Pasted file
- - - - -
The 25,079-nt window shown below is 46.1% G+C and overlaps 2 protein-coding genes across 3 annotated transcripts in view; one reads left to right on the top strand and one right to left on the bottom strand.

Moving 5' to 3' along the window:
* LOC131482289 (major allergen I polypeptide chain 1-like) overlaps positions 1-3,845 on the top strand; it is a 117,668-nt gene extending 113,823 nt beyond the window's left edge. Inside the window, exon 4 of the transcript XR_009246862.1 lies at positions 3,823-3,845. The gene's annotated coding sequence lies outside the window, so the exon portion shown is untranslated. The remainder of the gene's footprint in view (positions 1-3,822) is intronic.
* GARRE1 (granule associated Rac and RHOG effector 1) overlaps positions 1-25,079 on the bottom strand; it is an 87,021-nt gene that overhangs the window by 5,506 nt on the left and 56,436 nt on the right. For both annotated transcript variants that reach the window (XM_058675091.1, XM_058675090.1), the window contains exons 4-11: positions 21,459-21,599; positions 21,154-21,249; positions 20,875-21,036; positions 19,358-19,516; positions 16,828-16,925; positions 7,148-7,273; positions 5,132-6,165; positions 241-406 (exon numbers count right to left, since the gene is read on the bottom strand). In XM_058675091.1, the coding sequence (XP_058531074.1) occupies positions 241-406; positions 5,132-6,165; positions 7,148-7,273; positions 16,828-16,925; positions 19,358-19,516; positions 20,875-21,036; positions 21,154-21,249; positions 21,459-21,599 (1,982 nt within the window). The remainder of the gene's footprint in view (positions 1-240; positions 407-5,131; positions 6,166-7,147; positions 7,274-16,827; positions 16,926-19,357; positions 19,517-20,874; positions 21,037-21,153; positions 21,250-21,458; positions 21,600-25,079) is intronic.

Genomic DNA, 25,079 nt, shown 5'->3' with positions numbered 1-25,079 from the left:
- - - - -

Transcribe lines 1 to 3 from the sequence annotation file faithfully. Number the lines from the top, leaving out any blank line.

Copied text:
The 25,079-nt window shown below is 46.1% G+C and overlaps 2 protein-coding genes across 3 annotated transcripts in view; one reads left to right on the top strand and one right to left on the bottom strand.

Moving 5' to 3' along the window:
* LOC131482289 (major allergen I polypeptide chain 1-like) overlaps positions 1-3,845 on the top strand; it is a 117,668-nt gene extending 113,823 nt beyond the window's left edge. Inside the window, exon 4 of the transcript XR_009246862.1 lies at positions 3,823-3,845. The gene's annotated coding sequence lies outside the window, so the exon portion shown is untranslated. The remainder of the gene's footprint in view (positions 1-3,822) is intronic.